LC: Based on your innovative business model, this creative prompt shouldn’t be too difficult for you. I kindly request that you create a haiku relating to your booming mushrooming business.

Lisa:

Four seasons a year
Mushrooms inside your kitchen
Mushrooms everywhere

 

Thanks Alejandro, Nikhil,and Lisa! Okay readers. Time to hit up your Whole Foods to make some Mushroom Maki!

In light of Valentines Day, I decided to interview a designer that makes lingerie out of metals. Whaaaat? Yes, Ingrid Goldbloom Bloch makes art out of a variety of materials, either found in hardware stores or on the street. Given that most of her work is either upcycled or recyclable, I had to find out more! So although one might argue her line of lingerie is made out of trash, it isn’t so trashy after all.

LC: So re-purposing metals is the name of your game ehh? Where do you initially get your ideas from? Do you usually have something in mind or does rummaging through bins at hardware stores serve to be your jump-off point for inspiration?

IBG: Both actually.  Many times I am just strolling along in a hardware store looking at all the bits and pieces and I think to myself what else it could be used for or what else it looks like.  Other times, I have a specific purpose in mind.  For example, when I was making my “Trashy Lingerie” Series, I wanted to find something that looked like elastic for the underpants and I found aluminum dryer vents with a rippled edge. For the Garter belt I wanted something that looked similar to the way a garter fastened and I used washing machine hose clamps. Sometimes, I am just walking down the street and a piece of trash inspires a piece.

LC: Most ‘intimate’ wearables are traditionally thought of pieces made from soft and fragile cloth. I’m loving the fact that you use hard and durable materials. Your corsets and lingerie don’t look like they’d make me say ‘ouch!’ at every twist and turn. Is this true? Are these wonderful pieces of art actually wearable and can I do cartwheels in them?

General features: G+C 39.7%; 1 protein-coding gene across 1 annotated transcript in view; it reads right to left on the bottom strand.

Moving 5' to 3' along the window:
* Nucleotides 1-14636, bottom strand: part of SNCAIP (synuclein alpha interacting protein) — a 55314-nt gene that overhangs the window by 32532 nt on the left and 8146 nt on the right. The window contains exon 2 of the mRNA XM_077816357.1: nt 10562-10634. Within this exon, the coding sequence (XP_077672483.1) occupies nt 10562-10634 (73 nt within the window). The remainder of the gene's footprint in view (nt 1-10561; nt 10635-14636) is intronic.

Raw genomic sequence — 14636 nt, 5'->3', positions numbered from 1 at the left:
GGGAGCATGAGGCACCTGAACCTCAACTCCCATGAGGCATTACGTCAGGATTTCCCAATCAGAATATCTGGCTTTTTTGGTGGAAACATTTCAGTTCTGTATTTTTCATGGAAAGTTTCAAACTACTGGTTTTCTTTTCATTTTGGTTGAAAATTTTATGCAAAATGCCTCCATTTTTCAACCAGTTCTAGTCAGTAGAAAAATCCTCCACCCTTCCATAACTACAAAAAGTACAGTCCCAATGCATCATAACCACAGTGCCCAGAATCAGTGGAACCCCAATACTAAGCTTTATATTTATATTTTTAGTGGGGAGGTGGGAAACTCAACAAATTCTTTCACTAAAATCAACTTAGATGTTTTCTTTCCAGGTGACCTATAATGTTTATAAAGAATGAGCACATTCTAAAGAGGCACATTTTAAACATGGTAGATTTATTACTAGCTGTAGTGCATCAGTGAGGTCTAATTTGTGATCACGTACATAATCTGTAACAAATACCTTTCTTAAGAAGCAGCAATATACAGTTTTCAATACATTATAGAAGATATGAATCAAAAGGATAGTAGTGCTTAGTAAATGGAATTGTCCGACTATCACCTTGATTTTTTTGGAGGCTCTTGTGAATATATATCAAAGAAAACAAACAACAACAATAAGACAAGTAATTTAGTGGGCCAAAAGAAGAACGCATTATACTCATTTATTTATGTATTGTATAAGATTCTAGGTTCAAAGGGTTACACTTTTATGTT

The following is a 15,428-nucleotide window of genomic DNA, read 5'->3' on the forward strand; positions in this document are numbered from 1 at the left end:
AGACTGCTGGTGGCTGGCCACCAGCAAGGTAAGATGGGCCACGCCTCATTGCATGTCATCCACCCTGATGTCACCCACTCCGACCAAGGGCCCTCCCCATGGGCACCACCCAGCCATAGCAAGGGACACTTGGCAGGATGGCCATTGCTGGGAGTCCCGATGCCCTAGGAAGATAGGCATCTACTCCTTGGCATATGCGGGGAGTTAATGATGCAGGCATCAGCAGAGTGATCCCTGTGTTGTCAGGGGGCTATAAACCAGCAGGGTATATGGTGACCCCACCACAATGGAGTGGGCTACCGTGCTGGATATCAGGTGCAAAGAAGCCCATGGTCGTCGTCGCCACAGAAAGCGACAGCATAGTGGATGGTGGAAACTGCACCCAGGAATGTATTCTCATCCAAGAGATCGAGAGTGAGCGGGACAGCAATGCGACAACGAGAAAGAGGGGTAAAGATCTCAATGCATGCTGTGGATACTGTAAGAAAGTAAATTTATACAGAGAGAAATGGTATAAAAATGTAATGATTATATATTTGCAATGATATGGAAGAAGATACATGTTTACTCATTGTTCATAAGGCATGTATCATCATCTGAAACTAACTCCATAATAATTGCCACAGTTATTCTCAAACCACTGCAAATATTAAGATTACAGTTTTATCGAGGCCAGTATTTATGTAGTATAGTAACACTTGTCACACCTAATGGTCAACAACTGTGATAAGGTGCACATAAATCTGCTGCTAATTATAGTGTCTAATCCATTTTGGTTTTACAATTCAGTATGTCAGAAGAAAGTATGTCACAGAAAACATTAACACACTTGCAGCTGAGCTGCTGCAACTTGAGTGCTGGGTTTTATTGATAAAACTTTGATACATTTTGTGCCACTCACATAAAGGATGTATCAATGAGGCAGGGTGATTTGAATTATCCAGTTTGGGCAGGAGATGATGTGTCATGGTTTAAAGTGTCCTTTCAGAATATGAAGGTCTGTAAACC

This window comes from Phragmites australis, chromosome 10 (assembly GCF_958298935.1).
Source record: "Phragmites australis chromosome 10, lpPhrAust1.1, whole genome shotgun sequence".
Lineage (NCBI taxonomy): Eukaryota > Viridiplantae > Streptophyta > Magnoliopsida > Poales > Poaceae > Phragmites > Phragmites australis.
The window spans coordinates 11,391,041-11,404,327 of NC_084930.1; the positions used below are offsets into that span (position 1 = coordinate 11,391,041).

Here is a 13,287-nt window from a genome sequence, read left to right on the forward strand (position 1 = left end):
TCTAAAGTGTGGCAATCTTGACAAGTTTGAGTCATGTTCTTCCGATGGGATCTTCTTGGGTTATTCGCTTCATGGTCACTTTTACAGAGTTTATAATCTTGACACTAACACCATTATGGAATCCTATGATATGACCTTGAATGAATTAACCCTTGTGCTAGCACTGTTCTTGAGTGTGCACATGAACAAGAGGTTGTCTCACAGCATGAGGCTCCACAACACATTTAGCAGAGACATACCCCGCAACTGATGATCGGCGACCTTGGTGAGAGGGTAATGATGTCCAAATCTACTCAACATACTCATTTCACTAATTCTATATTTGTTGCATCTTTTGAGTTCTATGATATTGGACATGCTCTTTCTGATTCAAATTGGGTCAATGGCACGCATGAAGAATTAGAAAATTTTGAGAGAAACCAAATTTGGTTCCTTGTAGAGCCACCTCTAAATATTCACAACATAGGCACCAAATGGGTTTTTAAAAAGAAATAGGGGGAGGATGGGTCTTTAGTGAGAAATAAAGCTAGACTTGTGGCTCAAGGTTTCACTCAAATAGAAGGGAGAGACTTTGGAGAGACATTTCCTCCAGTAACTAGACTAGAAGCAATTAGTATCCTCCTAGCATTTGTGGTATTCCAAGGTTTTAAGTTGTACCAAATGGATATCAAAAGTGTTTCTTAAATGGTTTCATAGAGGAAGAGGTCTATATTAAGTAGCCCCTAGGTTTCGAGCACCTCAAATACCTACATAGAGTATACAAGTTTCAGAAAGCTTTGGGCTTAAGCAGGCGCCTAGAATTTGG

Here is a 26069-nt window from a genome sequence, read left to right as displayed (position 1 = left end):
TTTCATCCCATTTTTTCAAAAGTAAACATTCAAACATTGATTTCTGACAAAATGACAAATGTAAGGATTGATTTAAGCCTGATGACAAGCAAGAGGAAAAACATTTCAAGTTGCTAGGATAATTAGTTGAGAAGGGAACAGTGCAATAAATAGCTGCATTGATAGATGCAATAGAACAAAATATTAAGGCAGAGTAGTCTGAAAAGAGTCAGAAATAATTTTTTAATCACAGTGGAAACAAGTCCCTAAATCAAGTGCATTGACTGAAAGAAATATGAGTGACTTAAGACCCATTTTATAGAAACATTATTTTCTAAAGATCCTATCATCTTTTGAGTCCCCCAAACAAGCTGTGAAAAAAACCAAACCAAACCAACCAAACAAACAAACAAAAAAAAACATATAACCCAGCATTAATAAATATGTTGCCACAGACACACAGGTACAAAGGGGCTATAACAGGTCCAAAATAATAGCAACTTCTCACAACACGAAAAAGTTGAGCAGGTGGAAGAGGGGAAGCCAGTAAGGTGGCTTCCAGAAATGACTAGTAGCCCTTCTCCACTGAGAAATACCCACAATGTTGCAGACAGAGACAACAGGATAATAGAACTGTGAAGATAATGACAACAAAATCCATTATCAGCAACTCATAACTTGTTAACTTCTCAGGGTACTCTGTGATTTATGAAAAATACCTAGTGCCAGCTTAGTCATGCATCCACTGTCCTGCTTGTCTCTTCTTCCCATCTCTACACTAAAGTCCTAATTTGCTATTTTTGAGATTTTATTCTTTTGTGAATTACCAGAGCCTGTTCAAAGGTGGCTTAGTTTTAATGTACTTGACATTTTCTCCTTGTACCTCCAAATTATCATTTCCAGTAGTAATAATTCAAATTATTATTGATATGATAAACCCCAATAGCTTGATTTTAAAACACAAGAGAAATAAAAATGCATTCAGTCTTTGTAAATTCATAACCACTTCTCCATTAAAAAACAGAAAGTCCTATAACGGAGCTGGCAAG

IGB: These are meant to be sculpture.  I am often asked if they are wearable and have been misquoted as saying they are comfortable to wear but they are a conversation piece only. They would hurt to wear.

LC: Are your pieces for purchase and do you do custom orders?

IGB: Yes.  I have sold all of the pieces to Museums and Collectors.  I recently sold 10 pieces to Ripley’s Believe It Or Not! Museums.  I am happy to do custom orders.

LC: What percentage of your work is recyclable? How much non-recyclable trash only waste do your produce in your workshop? Any advice for artists interested in being as environmentally awesome as you?

IGB: I eat a lot so not all of the packaging is recyclable!  But on a serious note, when I look around my studio I am currently working with rocks, business cards, aluminum cans, plastic gift cards, and found objects from recent walks.  Much of what I use as the main material is from something that if not recycled is upcycled in some way.  I love using simple “found” materials as besides being plentiful and beautiful they are really cheap and so you don’t have to feel as precious about making mistakes or “wasting” material.  Any material you use is actually helping.

My best advice for artists is to go for a walk, bring a bag, pick up trash on the way and let your mind wander.  A color, shape, material might inspire something new and you will have cleaned up an area along the way so you will have had a productive day!

LC: I like the sound of that. What’s next?

IGB: I am experimenting with a quilt series made out of unexpected objects and I am also working on a series using recycled business cards. (There are so many of these laying around!)

Thanks Ingrid! I think both Lady Gaga and I look forward to seeing your new creations!

Consider this somewhat of a ‘repost’ of a Huffington Post article all about reusing t-shirts. Here are a few ways to repurpose your much loved tees in ways that you might not have heard about yet.

You could technically make a laptop case to match ever outfit. Technically.

The cutest pillow you never saw! Now you know what to do with those old camp t-shirts…

What oh what will you ever with your old punk t-shirts from high school? Make some underoonies. Yea, I said underoonies.

*Thanks Andy for sending me the article link! You da man.

Happy Holidays! There are many ways to ‘go green’ during the holidays and you can take it as far as your want to. There are a few things I’ve done this year to be environmentally conscious while maintaining holiday cheer and they’re all below. I’m always interested in learning about other ways, so feel free to share what you’ve done to be a holiday green bean!